This is a fourth guest post by my two-year-old son, Jackson Bo Brooks-Dutton.
In Jackson’s fourth post, he shares his views on moving from the last home he ever shared with his mummy. As usual he’s got a mouth like a sailor.
It’s been a while. I haven’t felt much like writing because I’ve been so busy moving house, hanging with my grandparents and telling everyone who’ll listen that I’ve had chicken pox.
I love the new house though, Daddy. I know that you took a risk on us moving and that you were ******** yourself that I’d totally freak out about leaving the last home we lived in with Mummy, but I really love it.
Thankfully you’ve chilled the **** out now. Wise move giving up half the kitchen to me and my stuff too, it’ll keep me away from all your precious stuff in the living room. I mean frankly I don’t give a **** if Mummy’s Missoni throw acquires a little extra pattern, everything looks better with a touch of Play-Doh or Crayola on it from where I’m standing. I really enjoyed it when you left me in the living room with the sofa, your laptop and a tube of Carmex too. The couch looks amazing now, Daddy. I tried to tell you that it could do with a little pattern too. I loved what you tried to do with that wall in the kitchen as well. ‘Sea Urchin’ I think you said the colour was. Well it’s ‘Seabiscuit’ now, dude! Funny how all those paints Grandma bought me ended up being a horsey brown colour after five minutes. Why you didn’t choose an equine shade for the kitchen in the first place is beyond me, but you can chill now, Pops, I’ve got the walls covered. You’ve done enough, just leave it to me now. I mean you’ve seen me after nursery twice this week looking more like Jackson Pollack than Jackson Brooks-Dutton, haven’t you? I’ve got the skills to pay the bills!
If I think about it I probably only paint the sofa, the walls and myself to get a laugh or some attention. Mummy would have spent £400 buying a candle or something on your card much to the same effect, but seen as you won’t trust me with your wallet since I hid your work pass in an attempt to keep you at home with me, I’ve had to get creative. I love making you laugh too. Someone needs to and it’s not as easy as it used to be. That’s probably why I act like I do. I reckon you’ve worked me out though.
“How’s Jackson?”, I hear them all say.
“I almost hate to say it but he’s doing remarkably well. Generally he seems to be a really happy child. But sometimes I wonder if he’s playing me. Oh, and don’t try to tell me he’s only two, because I know him best”, I hear you reply.
Busted! I’ll give you this though, for an old git you’re quite down with the kids. Of course I’m not 100 per cent happy. I mean, who the **** is? My mind strays, I wonder what the ***** going on and, to be quite honest, I find it hard to express myself at times. Perhaps I don’t want to talk about it either. Maybe I need a bit of time to take it all in. Some days I want to hide behind that fake smile I pull. And yeah, sometimes I ask you if you’re sad, I indulge you, I counsel you (for free too, but I’ll be back with the bill one day, you cheap mo fo) and I listen to what you have to say, but that doesn’t mean I want to talk about my feelings. Remember we all have to face this **** our own way. Sometimes it’s easier to grin uncomfortably like Victoria Beckham on the red carpet, and spit the words ‘I’m fine, Daddy, I’m happy’ through gritted teeth. Truth is we all have our highs and our lows. I might only stand 91.5cm tall, but I’m not that different to you. In fact, let’s face it, Daddy, I’m not that much smaller than you!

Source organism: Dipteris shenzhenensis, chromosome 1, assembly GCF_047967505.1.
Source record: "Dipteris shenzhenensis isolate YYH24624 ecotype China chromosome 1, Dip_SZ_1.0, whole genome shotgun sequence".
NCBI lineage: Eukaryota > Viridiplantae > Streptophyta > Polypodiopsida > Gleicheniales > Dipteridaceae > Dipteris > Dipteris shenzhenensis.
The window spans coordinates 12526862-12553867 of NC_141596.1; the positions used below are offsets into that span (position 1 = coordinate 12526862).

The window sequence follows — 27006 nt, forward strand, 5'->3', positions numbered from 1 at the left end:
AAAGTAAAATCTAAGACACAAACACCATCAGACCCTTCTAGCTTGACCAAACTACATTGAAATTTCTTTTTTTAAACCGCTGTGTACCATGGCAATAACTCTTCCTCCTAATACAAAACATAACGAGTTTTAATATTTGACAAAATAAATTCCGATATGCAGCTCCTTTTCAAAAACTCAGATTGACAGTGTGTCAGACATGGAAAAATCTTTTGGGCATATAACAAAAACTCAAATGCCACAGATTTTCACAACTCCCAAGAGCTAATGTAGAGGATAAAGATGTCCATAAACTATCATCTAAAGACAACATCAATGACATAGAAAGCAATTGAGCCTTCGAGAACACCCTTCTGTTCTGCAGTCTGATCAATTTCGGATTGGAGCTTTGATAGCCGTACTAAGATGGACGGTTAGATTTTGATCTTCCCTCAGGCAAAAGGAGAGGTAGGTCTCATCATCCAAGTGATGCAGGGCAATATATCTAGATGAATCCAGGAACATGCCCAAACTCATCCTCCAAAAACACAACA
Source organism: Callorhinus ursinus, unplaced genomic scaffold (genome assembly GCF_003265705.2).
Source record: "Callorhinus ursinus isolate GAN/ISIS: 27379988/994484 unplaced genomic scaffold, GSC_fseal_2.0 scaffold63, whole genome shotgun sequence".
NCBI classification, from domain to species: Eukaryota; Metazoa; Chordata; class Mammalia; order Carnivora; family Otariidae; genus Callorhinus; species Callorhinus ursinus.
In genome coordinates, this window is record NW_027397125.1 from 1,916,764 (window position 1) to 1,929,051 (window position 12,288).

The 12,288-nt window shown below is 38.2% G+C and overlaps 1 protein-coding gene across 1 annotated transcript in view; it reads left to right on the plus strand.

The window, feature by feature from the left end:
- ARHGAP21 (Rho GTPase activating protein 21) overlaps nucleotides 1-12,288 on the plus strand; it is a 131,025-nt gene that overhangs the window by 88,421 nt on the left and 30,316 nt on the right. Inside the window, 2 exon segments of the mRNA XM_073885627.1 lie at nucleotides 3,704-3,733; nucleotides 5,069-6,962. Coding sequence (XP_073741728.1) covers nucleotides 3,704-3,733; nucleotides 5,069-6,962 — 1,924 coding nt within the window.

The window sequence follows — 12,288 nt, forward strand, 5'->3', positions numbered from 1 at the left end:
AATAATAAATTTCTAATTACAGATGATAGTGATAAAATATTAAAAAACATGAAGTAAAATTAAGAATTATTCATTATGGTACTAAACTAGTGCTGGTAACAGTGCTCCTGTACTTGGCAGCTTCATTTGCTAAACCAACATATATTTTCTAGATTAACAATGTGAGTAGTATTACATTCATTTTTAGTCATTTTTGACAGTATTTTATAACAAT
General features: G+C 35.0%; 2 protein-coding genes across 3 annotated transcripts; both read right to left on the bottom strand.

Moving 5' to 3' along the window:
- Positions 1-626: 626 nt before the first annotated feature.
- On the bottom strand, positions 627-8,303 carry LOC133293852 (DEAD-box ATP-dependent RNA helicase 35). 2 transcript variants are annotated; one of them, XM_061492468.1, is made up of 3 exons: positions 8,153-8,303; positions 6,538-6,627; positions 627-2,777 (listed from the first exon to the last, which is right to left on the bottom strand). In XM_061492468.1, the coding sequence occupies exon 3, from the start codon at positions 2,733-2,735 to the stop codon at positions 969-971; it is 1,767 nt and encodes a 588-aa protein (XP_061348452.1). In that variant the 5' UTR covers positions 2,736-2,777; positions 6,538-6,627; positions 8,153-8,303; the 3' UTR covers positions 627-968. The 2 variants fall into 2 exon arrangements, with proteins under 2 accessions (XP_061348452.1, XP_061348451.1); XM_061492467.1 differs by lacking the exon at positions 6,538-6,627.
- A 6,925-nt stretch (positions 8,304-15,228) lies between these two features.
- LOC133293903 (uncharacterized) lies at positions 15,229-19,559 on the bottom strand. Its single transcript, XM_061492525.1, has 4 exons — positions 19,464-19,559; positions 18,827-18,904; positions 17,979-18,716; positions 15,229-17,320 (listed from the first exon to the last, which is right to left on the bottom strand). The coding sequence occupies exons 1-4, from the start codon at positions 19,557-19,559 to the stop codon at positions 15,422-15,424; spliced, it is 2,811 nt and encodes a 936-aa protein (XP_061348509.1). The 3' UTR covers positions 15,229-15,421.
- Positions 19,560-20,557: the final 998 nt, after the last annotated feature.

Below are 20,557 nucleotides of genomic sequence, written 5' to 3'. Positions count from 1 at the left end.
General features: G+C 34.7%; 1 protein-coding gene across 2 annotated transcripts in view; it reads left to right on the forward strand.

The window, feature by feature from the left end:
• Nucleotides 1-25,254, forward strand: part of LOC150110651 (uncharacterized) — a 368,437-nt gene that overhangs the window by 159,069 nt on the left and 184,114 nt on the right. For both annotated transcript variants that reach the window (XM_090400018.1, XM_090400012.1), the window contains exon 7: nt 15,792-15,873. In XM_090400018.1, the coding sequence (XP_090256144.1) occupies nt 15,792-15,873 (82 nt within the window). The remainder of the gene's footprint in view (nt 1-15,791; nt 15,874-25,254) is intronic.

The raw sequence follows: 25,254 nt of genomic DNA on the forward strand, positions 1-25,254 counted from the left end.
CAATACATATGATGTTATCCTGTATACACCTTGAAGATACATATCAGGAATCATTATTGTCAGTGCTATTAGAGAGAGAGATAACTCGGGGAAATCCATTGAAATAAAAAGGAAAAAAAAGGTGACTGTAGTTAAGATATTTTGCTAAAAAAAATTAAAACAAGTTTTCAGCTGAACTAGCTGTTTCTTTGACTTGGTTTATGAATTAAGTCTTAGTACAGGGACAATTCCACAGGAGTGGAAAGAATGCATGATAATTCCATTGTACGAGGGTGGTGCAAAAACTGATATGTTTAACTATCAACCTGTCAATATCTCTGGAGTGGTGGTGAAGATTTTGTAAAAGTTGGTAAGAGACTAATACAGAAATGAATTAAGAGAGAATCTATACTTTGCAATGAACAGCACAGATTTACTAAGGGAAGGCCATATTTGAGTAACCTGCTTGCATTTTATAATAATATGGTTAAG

I guess what we have to remember, though, is I’m doing pretty well now but I reckon my hardest days are yet to come. I’m two, everything’s a game, it’s always play time and I’ve got loads of people round me who I love. But one day when I’m too cool to play and too adolescent to talk, I’m sure things will be different. If you think about it, it’s a shame you can’t act more like me now, living in the moment and all that, then face the **** with me when I’m ready. Perhaps we’re yinging and yanging though. I suppose we’ll balance one another out eventually. I guess we’d be ****** if we were both as miserable as you at the same time. I swear though, you’ll pay your dues. This little stand-up ain’t dishing the jokes out for free forever. One day I’m coming back to sit in the audience and listen to you cracking the gags. They better be good too because I’m propping this double act up right now.
Anyway, laters. Time for me to go and start colouring in the white bits on that monochrome sofa you just bought. I mean, come on Daddy, what were you thinking? It’s like a moth to the flame. And this moth has got a lot of felt tips.
Love you, Daddy.
This is syndicated content from Life as a widower
Content reproduced with the kind permission of Benjamin Brooks-Dutton